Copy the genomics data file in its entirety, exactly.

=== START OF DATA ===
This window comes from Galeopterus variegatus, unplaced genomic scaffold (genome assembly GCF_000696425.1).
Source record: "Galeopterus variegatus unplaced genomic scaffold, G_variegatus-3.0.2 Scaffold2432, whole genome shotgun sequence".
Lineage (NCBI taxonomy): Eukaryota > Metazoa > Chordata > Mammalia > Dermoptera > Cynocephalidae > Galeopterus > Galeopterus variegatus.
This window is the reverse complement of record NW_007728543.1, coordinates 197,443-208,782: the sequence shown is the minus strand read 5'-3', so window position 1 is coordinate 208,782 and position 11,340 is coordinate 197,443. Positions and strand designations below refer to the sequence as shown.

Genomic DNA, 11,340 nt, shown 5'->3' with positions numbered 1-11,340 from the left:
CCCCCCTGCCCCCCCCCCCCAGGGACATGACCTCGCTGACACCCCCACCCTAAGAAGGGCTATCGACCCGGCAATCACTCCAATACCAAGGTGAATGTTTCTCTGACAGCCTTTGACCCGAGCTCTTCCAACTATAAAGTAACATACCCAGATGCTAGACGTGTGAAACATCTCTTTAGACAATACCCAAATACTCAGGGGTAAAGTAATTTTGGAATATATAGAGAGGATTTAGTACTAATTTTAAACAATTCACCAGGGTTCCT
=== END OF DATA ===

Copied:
This window comes from Galeopterus variegatus, unplaced genomic scaffold (genome assembly GCF_000696425.1).
Source record: "Galeopterus variegatus unplaced genomic scaffold, G_variegatus-3.0.2 Scaffold2432, whole genome shotgun sequence".
Lineage (NCBI taxonomy): Eukaryota > Metazoa > Chordata > Mammalia > Dermoptera > Cynocephalidae > Galeopterus > Galeopterus variegatus.
This window is the reverse complement of record NW_007728543.1, coordinates 197,443-208,782: the sequence shown is the minus strand read 5'-3', so window position 1 is coordinate 208,782 and position 11,340 is coordinate 197,443. Positions and strand designations below refer to the sequence as shown.

Genomic DNA, 11,340 nt, shown 5'->3' with positions numbered 1-11,340 from the left:
CCCCCCTGCCCCCCCCCCCCAGGGACATGACCTCGCTGACACCCCCACCCTAAGAAGGGCTATCGACCCGGCAATCACTCCAATACCAAGGTGAATGTTTCTCTGACAGCCTTTGACCCGAGCTCTTCCAACTATAAAGTAACATACCCAGATGCTAGACGTGTGAAACATCTCTTTAGACAATACCCAAATACTCAGGGGTAAAGTAATTTTGGAATATATAGAGAGGATTTAGTACTAATTTTAAACAATTCACCAGGGTTCCT